The Andrea Blue Set in all its glory.
My involvement in the La Bricole painting competition was, in part, intended as an opportunity to experiment and one of the areas I wanted to investigate further was how to achieve the most pleasing result for the blue of French infantry uniforms. My existing palette for Prussian blue has served well over the last couple of years: Vallejo Dark Prussian Blue (VMC889), Vallejo Prussian Blue (VMC965) and Vallejo Medium Blue (VMC963). But when I tried to adapt the same palette for French uniforms, I found it unsatisfactory.
The main problem is that the blue of French uniforms is actually rather dark. And that means that you need a really dark blue basecoat for highlight layers to show up clearly enough without them making the whole effect too light. After a lot of consideration, I reached the conclusion that Vallejo Dark Prussian Blue isn’t dark enough a starting point.
The secondary problem is with Vallejo Medium Blue as a final highlight. It seems too bright and, to my eyes, to contain too much green whereas I was looking for a greyer blue. I’ve tried various other blues in the Vallejo range as a replacement and none of them quite hit the mark. Plus, with both its fellows under scrutiny, I has also started to wonder about Vallejo Prussian Blue’s suitability.
So what was to be done? Answer: time to experiment outside the Vallejo range. When I previously had problems with my white palette I ultimately found the solution in the form of the Andrea White Paint Set – or at least with some of the colours from that set. So the logical step was to try the Andrea Blue Paint Set, not least because I’d seen Sascha Herm’s success with it. Like other sets in the same range, the Andrea Blue Paint Set comprises six shades: a basecoat, two shadows and three highlights. Visual inspection of the bottles suggests that the change in shade from one colour to the next is subtle to say the least until you get to what appears to be quite a jump from the second highlight to the third highlight.
Further, three of the colours seem very close to the Vallejo shades mentioned above. In certain lights, the basecoat colour is close to Vallejo Dark Prussian Blue and there’s a marked similarity between the second highlight and Vallejo Prussian Blue. In particular, the third highlight looks very similar to Vallejo Medium Blue. So I was initially a little disheartened about the prospects of finding a solution with this set. Still, nothing ventured, nothing gained. So I decided to take the plunge.
New blue palette on French officer's habit-veste.
I started out by applying a basecoat using the second shadow (i.e. the darkest colour in the set). Experience has taught me that Andrea colours work best with two thin coats for the basecoat and, in doing this, it became instantly clear that this was a colour to be reckoned with. It really is a deep black blue with an exceptionally matt finish that flows smoothly on to the figure. Of course, some of the mattness may be down to the inclusion of Tamiya X-21 Flat Base in my new mix for diluting paints (more of that experiment in a future posting) but I suspect that is only a modest factor in the case of this particular paint.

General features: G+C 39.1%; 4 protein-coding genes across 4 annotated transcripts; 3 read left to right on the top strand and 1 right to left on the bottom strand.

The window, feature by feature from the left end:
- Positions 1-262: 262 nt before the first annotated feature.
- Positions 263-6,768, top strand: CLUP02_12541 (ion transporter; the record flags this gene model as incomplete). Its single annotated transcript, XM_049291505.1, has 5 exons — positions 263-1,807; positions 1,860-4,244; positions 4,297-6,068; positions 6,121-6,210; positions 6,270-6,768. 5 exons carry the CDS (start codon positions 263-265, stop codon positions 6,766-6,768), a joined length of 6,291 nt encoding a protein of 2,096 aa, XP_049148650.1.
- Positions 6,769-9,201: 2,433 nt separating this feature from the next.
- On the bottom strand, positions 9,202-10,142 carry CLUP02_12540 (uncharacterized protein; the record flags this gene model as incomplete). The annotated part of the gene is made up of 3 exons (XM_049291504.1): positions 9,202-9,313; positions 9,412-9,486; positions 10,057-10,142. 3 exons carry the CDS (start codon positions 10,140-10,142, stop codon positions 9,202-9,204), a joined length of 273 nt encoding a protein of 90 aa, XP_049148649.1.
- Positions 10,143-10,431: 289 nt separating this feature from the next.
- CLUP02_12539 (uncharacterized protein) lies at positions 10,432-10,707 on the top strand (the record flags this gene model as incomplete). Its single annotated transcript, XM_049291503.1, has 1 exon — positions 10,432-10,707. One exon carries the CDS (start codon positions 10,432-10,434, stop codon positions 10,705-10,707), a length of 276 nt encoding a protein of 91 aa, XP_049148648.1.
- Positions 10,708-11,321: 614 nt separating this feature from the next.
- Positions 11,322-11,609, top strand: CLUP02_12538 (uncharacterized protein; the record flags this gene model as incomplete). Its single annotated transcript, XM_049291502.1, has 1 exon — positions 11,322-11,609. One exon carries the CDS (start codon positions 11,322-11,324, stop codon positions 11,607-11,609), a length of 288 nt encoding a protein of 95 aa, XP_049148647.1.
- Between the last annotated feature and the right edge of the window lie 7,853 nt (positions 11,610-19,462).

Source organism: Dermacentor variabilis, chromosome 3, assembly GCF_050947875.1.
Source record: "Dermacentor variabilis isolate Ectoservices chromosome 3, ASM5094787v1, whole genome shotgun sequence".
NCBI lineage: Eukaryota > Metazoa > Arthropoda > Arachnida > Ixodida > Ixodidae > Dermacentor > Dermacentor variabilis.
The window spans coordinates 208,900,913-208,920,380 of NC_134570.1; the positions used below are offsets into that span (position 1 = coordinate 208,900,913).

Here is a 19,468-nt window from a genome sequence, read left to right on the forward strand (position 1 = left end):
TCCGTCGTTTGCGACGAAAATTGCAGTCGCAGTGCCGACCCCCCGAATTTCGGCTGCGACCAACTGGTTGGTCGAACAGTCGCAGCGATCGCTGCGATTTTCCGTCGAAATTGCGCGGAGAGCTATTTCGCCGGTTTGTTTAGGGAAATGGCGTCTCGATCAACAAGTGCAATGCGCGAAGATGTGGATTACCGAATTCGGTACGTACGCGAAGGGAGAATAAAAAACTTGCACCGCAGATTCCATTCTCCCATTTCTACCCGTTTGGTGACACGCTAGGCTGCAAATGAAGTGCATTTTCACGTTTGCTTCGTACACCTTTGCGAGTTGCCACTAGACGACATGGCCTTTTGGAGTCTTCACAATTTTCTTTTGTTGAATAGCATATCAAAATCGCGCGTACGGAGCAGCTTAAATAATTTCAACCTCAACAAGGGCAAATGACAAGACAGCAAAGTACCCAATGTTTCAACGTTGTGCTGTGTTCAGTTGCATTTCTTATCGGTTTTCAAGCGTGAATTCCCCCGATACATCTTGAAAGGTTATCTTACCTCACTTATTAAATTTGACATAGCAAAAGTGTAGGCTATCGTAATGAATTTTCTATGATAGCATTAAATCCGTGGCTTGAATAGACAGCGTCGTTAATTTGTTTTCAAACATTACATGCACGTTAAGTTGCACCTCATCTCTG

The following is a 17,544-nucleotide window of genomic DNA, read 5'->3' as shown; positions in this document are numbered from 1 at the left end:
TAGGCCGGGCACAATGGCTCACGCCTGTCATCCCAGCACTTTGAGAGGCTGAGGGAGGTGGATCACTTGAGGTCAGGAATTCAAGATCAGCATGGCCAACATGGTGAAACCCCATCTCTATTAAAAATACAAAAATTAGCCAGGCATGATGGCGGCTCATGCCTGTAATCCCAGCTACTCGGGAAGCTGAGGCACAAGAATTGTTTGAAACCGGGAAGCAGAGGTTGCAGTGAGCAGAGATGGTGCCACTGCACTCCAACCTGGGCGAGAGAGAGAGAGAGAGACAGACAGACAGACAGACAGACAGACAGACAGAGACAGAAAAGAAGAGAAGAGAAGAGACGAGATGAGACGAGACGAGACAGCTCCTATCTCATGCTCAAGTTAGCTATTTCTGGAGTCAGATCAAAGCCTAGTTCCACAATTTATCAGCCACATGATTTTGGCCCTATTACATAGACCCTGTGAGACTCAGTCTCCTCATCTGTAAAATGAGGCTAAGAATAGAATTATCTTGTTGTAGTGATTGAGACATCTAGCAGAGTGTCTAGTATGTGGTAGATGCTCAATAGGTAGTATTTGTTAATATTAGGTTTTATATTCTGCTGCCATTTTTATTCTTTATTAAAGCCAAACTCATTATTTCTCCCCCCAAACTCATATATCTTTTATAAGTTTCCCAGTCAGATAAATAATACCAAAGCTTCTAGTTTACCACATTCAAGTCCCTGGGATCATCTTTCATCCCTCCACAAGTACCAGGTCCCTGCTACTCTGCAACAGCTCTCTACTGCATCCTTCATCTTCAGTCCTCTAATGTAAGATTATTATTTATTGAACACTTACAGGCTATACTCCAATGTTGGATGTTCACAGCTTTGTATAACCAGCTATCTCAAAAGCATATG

Next I tried the the second highlight as a first highlight (I know, confusing isn’t it?) on the basis that my test application of many blues on some white card showed this to be sufficiently lighter to show up as a highlight and rather similar to the Vallejo Prussian Blue that I know so well. This wasn’t so successful because this paint didn’t seem to have quite enough covering power to complete with the dark base coat. To be fair, I did skip several of the intermediate colours in the set and perhaps if I had layered up through them, that might have made a difference. So I switched to the Vallejo Prussian Blue as a first highlight instead – bingo! A most pleasing effect: clearly visible highlights without being too light or drifting tonally to green.
Emboldened by this success, I moved on to a second highlight using the third highlight colour (i.e. the lightest colour in the Andrea set). Now I was worried about how similar this would be to Vallejo Medium Blue but I was reassured by a comparison of the two on my white test card. I think my initial impression must have been skewed by the fact that the bottles are not completely transparent and therefore give a slightly false idea of the actual paint colour. This colour also seems to lack totally solid covering power but, in this instance, that turns out to be an advantage because if it did provide too effective coverage it would be too bright a shade. In reality, a degree of transparency to let the previous layer show through slightly helps provide a more subtle final highlight and means that I can control how intense I want it to be by painting on additional brush strokes of the colour if needed.
In terms of finding a new palette to use for French blue, I think this has been a successful experiment but I need to use it on more figures to really understand the properties of these Andrea colours and how they interact with the Vallejo Prussian Blue. On the downside, as it stands, I’ll only be using two colours out of a set of six paints, so it hardly qualifies as the most cost-effective solution. Still, I live in hope that the other four colours will one day come in useful for something!